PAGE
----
Lead-Free Hand Soldering - Ending the Nightmares
This article is based on an original publication by Kester.
As facilities continue their transition to lead-free assembly, hand soldering remains a necessary process. Unfortunately it has been known to cause more problems than lead-free SMT or wave soldering combined, and these complications are typically more than simple material issues.
Successful lead-free soldering requires a firm grasp of basic concepts, as well as proper training and experience. Suddenly making the switch to lead-free solder can lead to line stoppages, operator complaints, decreased reliability and poor joint quality.
The following FAQs illustrate some of the key issues encountered during the lead-free soldering process.
Which alloys and fluxes are compatible with lead-free hand soldering?
One drawback of lead-free solder is its lack of availability in wire form, as certain alloys such as tin--bismuth are not easily drawn into wire. The most widely used alloys are tin-silver-copper (SAC) and tin-copper (SnCu). Wire solders in these alloys designed for hand assembly are widely available.
From a performance perspective, the primary difference between SAC and SnCu solders is their melting temperatures, which are 217°C and 227°C respectively. As SAC wets more readily, it offers better flow than SnCu based solders. Both are offered in water-washable, no-clean and rosin-based flux options. No-clean wires are by far the most commonly used, accounting for more than 85% of overall wire usage in the US, with water-washable solders accounting for less than 15% and rosin-based less than 5%.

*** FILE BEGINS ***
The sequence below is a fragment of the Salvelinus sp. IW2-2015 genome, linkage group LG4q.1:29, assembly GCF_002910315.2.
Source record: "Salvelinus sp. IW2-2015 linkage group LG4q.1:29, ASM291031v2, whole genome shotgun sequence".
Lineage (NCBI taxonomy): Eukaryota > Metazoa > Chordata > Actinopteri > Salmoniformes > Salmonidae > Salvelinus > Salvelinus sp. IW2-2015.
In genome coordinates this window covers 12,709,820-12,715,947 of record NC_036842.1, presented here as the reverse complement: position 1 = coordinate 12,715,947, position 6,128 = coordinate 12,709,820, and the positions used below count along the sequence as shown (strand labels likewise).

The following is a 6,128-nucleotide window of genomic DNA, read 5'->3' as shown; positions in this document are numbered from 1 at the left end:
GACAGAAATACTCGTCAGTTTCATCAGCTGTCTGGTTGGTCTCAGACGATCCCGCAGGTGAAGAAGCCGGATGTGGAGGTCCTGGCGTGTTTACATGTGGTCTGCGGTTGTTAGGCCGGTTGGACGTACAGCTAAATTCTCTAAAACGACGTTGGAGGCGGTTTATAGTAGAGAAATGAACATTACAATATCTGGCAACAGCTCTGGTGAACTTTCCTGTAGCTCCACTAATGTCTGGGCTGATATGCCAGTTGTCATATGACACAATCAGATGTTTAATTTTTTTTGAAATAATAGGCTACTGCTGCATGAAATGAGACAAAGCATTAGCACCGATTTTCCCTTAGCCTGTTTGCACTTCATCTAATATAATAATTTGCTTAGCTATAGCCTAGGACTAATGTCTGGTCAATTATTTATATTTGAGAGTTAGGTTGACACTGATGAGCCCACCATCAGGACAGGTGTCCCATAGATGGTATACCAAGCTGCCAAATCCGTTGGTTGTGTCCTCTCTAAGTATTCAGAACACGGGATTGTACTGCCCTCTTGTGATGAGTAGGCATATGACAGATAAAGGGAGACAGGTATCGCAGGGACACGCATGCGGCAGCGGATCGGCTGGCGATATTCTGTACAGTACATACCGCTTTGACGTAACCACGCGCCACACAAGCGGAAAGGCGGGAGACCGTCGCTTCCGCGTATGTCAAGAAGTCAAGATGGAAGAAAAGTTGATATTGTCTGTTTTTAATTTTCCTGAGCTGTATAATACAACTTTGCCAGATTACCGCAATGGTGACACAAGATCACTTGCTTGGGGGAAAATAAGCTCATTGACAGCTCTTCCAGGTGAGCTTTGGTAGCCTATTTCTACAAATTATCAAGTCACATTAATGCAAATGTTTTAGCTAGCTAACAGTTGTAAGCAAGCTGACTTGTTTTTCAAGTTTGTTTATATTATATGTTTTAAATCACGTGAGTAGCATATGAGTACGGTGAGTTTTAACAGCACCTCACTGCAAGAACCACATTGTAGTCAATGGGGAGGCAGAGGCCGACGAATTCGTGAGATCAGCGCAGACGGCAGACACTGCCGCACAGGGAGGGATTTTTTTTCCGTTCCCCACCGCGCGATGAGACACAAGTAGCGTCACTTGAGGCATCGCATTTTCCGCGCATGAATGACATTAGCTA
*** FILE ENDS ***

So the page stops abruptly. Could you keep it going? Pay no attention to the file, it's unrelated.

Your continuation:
What are the main variables in selecting lead-free solder wire?
The primary factor in determining wetting performance is flux content of the wire. For instance lead-free solders including SAC, SnCu or high-temperature SnSb wet less rapidly than 63/37 in a comparable environment.
While leaded solder wire may contain as little as 1% flux, lead-free solders should contain at least 2%. If wetting is slow a 3% flux wire can be used, but this may leave more residue and limit cosmetic appeal for no-clean tasks. It is essential that the flux used is designed for lead-free applications to ensure it can withstand high temperatures.
The IPC classification must also be considered in solder wire selection. The most reliable options meet ROL0 classifications and are rosin-based, halide-free and low-activity. Lead-free alternatives have a greater tendency towards high activity to offset reduced wetting, which may be detrimental in some cases.
More compatible with lead-free soldering applications, water-washable fluxes are higher activity and often classed as ORH1. However, ionic contamination testing should be performed to ensure residues can be entirely removed. A clean process change may be necessary if ionic contaminants linger, such as increased cycle time or water temperature.
Wetting balance tests have demonstrated that, when used with the same flux, SAC offers greater performance characteristics than SnCu solders - including those with additives such as nickel or cobalt - in time to reach maximum wetting.
How does lead-free hand assembly impact cosmetics?
At the same activation levels, lead-free solder typically flows slightly slower than 63/37, with marginally bigger contact angles, less defined feathering and less reflective solder joints. Shrinkage effects may also be a factor in certain cases.